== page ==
Will the tension of being in the ultimate contract — 7NT — distract you from the one possible problem? Will you see the need for care at trick 1? The declarer stayed focused.
Using basic Acol, South opened 2C and re-bid 4NT, indicating 28-30pts. North daringly bid 7NT. Seeing the cards, it is easy, but how would you and you partner bid this grand slam?
West strangely picked 6♦ as his lead, although nothing makes any difference on this occasion. South counted 13 tricks unless spades broke 4-0. Importantly, as both J♠ and 10♠ are missing, those two cards will require two cards higher than them to be able to pick them up successfully, so declarer realised that if West held all four spades, he was doomed.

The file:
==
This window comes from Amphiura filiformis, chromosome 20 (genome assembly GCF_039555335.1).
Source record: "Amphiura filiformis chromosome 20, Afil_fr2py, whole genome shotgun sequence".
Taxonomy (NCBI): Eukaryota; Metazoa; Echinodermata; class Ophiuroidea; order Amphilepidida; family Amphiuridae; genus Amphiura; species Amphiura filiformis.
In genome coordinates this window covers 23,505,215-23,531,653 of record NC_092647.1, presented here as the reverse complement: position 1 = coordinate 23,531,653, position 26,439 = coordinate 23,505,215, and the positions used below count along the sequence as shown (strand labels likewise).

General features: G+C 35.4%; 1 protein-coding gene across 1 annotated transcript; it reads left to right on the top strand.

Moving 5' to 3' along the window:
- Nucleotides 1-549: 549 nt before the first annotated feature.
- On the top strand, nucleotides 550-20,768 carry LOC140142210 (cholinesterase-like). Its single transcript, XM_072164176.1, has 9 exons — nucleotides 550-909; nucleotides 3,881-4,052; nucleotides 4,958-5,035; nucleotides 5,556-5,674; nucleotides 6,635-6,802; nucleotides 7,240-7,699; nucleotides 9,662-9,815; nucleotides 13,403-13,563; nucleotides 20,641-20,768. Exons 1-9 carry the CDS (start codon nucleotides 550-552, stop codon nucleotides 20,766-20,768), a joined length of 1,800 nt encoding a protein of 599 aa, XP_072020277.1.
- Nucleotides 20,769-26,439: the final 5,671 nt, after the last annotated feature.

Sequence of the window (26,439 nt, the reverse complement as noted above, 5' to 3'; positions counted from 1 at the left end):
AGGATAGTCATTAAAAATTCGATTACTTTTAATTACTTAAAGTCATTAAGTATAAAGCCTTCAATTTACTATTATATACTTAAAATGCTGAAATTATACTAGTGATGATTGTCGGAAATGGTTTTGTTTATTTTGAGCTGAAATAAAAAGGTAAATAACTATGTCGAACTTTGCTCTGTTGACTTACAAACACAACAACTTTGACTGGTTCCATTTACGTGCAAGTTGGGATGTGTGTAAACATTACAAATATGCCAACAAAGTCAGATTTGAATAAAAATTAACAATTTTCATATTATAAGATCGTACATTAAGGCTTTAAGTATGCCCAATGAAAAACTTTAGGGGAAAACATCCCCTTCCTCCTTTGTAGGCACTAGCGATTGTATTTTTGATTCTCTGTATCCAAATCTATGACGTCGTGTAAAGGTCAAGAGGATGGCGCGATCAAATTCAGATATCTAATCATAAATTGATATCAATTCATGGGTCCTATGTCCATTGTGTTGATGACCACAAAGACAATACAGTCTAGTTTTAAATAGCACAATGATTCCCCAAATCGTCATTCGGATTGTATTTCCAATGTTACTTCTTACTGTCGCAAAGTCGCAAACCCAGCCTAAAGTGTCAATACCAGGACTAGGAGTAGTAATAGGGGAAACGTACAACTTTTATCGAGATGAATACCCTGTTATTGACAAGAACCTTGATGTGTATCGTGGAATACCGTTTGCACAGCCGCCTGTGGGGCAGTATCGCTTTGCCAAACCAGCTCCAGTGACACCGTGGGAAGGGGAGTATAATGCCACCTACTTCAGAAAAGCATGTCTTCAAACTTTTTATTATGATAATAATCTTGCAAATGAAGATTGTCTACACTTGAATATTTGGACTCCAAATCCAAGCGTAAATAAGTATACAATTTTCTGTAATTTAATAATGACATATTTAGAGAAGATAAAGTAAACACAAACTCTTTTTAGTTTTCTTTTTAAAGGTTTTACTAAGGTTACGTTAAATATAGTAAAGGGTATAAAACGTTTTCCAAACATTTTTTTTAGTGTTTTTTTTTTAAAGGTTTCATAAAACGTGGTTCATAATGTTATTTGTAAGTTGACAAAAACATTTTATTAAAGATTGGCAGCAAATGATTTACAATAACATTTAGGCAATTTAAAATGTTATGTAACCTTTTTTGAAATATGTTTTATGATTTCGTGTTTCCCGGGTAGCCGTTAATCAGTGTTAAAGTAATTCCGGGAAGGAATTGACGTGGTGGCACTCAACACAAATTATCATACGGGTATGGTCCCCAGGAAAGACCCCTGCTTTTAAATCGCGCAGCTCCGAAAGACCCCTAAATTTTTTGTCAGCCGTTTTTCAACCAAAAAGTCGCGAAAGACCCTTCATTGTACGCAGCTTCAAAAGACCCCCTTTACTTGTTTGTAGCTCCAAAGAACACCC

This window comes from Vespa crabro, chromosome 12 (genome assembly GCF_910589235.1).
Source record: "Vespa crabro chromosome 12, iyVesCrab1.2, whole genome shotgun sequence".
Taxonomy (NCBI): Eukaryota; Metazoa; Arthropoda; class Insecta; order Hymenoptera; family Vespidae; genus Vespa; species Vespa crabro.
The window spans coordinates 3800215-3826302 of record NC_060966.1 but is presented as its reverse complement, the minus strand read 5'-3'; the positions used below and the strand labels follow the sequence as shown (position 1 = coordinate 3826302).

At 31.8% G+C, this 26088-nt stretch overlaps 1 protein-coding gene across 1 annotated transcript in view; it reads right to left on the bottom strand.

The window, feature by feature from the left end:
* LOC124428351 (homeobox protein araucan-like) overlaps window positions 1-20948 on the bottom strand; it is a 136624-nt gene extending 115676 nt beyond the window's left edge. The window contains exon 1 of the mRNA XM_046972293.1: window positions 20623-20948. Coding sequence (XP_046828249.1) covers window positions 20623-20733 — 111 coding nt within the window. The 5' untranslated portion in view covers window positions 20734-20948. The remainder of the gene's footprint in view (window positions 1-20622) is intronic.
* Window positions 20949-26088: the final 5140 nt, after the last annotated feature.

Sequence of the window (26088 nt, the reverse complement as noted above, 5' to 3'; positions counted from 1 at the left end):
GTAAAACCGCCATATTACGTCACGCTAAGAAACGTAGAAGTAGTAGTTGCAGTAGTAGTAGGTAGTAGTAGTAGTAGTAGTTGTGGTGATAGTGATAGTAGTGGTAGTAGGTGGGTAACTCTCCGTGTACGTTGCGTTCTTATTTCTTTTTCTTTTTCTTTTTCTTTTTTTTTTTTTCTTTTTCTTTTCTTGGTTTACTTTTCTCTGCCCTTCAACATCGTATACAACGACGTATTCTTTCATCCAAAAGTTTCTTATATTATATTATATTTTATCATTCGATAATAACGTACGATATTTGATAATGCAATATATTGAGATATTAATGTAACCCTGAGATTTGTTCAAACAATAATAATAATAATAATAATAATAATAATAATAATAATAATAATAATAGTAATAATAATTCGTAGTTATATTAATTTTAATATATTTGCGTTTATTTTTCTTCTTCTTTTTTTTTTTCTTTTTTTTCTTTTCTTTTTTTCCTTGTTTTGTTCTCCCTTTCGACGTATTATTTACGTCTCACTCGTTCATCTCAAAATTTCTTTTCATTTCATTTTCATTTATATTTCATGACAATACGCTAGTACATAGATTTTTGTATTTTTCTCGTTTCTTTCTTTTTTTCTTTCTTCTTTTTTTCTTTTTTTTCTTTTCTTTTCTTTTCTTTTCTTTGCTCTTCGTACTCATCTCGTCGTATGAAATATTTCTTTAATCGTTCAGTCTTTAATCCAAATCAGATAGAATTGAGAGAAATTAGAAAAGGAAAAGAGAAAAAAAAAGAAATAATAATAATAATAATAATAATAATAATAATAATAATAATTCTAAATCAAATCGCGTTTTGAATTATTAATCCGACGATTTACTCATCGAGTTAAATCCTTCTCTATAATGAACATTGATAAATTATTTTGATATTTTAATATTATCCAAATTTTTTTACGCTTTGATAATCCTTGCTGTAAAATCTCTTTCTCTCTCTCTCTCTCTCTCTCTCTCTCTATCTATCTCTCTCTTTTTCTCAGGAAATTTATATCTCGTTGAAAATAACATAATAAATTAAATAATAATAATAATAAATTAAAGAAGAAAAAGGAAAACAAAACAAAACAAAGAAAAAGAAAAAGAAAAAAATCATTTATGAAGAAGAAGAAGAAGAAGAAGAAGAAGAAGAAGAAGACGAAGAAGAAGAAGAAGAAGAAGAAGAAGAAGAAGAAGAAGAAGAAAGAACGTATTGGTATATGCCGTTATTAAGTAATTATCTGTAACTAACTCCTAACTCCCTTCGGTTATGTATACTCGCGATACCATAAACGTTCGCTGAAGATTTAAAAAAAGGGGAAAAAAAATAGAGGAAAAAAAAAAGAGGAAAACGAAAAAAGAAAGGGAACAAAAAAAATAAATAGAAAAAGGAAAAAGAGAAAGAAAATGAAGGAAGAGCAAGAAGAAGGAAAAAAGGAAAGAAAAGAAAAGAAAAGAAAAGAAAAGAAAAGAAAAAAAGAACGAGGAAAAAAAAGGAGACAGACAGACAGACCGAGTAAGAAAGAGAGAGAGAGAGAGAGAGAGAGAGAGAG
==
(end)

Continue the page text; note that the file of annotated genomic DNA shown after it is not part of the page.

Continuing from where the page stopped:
However, if East held them, he could still prevail. South appreciated that an extra entry to dummy must be maintained, so he won trick 1 in hand, carefully choosing K♦. He then led a low spade from hand and, when West showed out, South gritted his teeth and executed his plan. He won in dummy with A♠, and led 4♠. East inserted J♠ and South won with Q♠. He led 10♦ to dummy’s Q♦ so that he could lead a second low spade through East. Whether East plays 10♠ or 8♠, South could best it and pull East’s final spade, before claiming 13 tricks. Not everyone would have succeeded
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